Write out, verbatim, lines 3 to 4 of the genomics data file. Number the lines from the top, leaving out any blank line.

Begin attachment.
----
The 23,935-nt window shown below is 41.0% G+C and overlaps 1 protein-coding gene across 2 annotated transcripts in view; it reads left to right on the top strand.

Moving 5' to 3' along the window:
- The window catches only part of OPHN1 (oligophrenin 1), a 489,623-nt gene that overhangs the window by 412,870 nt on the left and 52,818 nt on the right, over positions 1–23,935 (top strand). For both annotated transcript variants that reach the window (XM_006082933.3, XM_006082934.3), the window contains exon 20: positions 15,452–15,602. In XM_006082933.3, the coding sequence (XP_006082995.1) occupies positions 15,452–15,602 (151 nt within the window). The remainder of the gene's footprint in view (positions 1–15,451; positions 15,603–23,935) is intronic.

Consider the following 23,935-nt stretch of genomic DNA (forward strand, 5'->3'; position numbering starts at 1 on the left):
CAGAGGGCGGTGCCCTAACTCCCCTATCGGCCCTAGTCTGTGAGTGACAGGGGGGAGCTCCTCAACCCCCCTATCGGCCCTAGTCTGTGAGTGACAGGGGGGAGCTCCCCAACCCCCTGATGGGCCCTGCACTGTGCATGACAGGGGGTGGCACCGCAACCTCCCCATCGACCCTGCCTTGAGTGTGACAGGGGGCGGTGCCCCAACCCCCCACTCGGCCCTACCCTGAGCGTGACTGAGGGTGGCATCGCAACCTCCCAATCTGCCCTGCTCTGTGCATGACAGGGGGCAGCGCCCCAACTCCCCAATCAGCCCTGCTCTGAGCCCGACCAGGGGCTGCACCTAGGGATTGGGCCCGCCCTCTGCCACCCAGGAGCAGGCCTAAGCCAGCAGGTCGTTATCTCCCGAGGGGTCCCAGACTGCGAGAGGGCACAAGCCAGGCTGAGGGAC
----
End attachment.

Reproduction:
- The window catches only part of OPHN1 (oligophrenin 1), a 489,623-nt gene that overhangs the window by 412,870 nt on the left and 52,818 nt on the right, over positions 1–23,935 (top strand). For both annotated transcript variants that reach the window (XM_006082933.3, XM_006082934.3), the window contains exon 20: positions 15,452–15,602. In XM_006082933.3, the coding sequence (XP_006082995.1) occupies positions 15,452–15,602 (151 nt within the window). The remainder of the gene's footprint in view (positions 1–15,451; positions 15,603–23,935) is intronic.

Consider the following 23,935-nt stretch of genomic DNA (forward strand, 5'->3'; position numbering starts at 1 on the left):